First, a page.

It comes as a surprise to many to find that we, as genuine followers of Christ, have indeed been delivered from the law of God. No longer are we to be stoned if we violate Sabbath laws – nor are we to be put to death for sins like theft or adultery. Christ has indeed paid every penalty we may be due.
But our liberty does not end there. We may covet the wealth and goods of our neighbors as much as we want to. We may lie, cheat and steal as much as we want to. We may watch as many filthy and perverse movies as we want to and we can immerse ourselves in as much worldliness as we can embrace. We may curse, cuss and blaspheme the name of God all that we care to, we may bow down (literally or metaphorically) to all the false gods (idols) we want to and we can be as selfish, rude and obnoxious to everyone in our life as much as we possibly can be. This truly is part of our liberty in Christ.
However, if we persist in all or any of these things, we can know with certainty that we are still behaving as one of God’s enemies and without doubt there will come a day of reckoning.
An angel said to John:
“Let him who does wrong continue to do wrong; let him who is vile continue to be vile; let him who does right continue to do fright; and let him who is holy continue to be holy.”
And immediately after this Jesus Himself says:
“Behold, I am coming soon! My reward is with Me, and I will give to everyone according to what he has done.”
This will produce in us either a strong emotion of excited anticipation or the deepest certainty of impending disaster and foreboding, depending on what it is that we habitually do with our life.
In contrast to being as wicked as we used to be or as selfish as we may desire to be, however, we may instead partake of the divine nature of God as much as we want to. Though we may struggle against one or even several persistent sins, we may resist and, in time, overcome them as much as we want to. Though we may be surrounded by selfish, rude and obnoxious people, we can respond to them with as much of the love and mercy and grace of God as we want to. Though we may be exposed to literally thousands of conflicting opinions as to what the word of God says and means, we can live in all the light and truth of God that we want, or at least all that is available to us at that time. This too is our great liberty in Christ.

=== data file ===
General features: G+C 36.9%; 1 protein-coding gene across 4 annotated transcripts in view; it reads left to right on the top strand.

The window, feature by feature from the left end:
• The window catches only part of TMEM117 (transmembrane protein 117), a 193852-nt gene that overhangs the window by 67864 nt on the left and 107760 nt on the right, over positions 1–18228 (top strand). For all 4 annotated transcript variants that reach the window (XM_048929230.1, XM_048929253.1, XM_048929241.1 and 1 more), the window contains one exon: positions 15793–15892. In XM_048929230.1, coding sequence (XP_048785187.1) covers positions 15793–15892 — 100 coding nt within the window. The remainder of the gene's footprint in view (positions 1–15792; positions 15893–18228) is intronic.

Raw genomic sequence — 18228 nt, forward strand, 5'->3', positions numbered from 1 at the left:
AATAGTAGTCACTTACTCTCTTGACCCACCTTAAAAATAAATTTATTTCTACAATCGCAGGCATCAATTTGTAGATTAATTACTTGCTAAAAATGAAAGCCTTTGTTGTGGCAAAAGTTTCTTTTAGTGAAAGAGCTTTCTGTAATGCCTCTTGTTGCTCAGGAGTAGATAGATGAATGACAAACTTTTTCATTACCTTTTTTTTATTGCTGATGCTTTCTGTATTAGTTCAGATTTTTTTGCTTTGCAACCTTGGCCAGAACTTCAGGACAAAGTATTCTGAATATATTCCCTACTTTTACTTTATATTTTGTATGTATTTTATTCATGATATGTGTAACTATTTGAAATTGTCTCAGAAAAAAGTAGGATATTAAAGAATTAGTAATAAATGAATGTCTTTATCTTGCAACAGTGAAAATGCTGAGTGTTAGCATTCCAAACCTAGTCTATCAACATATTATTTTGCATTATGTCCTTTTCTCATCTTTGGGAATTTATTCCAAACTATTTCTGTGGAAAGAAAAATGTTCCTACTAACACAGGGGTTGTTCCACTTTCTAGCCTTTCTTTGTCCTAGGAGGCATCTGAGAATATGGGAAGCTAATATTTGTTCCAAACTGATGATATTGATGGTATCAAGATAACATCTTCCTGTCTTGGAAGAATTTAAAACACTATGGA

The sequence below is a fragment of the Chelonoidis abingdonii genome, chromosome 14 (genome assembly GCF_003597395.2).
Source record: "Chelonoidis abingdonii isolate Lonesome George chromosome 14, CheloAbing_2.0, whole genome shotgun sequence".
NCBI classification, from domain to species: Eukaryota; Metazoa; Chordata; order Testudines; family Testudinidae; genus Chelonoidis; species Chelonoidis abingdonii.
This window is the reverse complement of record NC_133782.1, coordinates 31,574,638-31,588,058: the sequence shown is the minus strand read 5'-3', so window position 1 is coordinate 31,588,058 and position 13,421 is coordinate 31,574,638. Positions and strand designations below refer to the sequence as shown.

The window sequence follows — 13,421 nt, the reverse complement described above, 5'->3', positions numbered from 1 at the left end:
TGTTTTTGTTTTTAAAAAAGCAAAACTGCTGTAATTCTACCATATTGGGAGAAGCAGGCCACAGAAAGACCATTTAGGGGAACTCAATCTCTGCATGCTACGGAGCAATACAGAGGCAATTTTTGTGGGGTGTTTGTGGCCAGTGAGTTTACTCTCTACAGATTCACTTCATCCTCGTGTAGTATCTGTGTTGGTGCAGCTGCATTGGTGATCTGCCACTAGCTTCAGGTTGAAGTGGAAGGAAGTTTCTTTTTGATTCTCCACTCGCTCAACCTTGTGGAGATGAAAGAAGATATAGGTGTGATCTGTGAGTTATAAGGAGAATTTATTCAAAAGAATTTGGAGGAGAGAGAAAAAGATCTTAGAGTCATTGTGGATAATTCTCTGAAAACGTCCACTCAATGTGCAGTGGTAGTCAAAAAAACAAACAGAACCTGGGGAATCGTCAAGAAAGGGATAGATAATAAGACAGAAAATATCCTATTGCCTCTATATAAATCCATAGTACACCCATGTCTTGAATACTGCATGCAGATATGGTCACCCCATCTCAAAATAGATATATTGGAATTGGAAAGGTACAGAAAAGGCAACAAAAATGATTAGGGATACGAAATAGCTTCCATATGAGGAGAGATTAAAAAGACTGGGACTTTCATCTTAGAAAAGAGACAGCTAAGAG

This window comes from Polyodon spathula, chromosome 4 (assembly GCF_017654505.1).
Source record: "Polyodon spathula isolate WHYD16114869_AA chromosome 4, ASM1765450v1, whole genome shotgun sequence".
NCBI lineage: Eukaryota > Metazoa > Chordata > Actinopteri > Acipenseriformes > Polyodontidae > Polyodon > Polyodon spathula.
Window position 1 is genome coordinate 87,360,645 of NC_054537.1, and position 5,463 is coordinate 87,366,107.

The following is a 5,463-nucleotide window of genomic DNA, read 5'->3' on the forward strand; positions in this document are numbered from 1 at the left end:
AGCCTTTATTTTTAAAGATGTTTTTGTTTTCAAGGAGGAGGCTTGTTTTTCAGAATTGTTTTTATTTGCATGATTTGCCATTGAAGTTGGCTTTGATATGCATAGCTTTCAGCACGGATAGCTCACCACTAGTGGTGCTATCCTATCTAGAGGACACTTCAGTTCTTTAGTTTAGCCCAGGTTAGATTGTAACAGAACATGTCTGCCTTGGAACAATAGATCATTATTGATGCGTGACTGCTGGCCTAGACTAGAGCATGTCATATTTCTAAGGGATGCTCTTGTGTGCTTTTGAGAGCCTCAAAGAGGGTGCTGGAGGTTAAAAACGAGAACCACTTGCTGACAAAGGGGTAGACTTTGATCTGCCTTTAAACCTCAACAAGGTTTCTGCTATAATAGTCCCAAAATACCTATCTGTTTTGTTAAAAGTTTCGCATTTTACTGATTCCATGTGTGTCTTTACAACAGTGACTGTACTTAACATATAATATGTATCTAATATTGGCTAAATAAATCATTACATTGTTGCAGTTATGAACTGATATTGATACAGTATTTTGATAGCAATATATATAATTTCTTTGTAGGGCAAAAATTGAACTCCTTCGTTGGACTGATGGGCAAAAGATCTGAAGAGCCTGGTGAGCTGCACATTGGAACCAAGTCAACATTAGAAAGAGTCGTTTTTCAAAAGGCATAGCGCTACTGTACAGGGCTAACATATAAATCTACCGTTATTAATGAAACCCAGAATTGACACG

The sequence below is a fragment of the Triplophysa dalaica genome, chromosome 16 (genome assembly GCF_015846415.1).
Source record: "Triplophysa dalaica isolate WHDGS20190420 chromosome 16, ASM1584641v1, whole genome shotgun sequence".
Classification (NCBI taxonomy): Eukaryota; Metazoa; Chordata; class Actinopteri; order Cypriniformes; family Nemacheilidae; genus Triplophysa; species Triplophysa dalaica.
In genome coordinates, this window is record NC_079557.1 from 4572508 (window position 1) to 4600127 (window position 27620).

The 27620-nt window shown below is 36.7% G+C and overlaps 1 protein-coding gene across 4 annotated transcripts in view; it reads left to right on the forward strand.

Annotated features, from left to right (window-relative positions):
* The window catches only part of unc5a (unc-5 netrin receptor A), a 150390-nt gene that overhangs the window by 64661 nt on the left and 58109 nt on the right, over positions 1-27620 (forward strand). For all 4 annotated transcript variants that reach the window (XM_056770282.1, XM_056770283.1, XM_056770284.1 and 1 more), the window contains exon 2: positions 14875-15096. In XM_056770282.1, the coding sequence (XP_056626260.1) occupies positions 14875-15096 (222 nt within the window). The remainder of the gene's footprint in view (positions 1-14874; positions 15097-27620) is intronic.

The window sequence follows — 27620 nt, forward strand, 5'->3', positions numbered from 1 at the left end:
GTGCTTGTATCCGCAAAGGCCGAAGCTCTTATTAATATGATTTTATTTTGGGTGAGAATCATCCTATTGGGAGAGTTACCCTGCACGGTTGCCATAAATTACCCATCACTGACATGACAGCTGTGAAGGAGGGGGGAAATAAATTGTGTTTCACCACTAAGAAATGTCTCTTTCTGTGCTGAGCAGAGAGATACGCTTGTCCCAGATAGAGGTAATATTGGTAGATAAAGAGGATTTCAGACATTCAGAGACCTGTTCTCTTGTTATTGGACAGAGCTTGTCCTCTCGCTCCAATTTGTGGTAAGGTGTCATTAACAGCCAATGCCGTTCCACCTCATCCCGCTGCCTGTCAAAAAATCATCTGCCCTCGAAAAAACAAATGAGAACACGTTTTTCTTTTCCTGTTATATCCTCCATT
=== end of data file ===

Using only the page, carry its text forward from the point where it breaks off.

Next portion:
The choice – and the consequence – is ours and ours alone. God is not forcing anyone to be or do anything in this “age of grace.” Those who confuse His grace to be license for sin, however, will one day come face to face with Him who is also a <>just> judge of all they have said and done, particularly in His name, and they will find that He was never fooled by their facades at any time. Those who simply rest in Him and trust in His keeping power as they seek to obey all that He has commanded them will one day also come face to face with Him and will find that His rewards are great indeed, rewards worthy of the God who gave Himself to reckon His people back unto Himself.
We may indeed do and say and think all that we want to and to whatever extent we desire. The kinds of things we involve ourselves in are simply the indicators of who it is that we actually and ultimately follow and obey: Christ and God, or, ourselves (which ultimately places is back in the ranks of God’s enemies, right alongside the devil and the demonic.) The things we do now are well worth noting and discerning for they may well indicate our destiny: eternally joined with God and His people (“heaven”) or eternally separated from all hope of redemption (“hell”).
The choice is ours. Today is the day to make that choice.
Let he who has ears hear.
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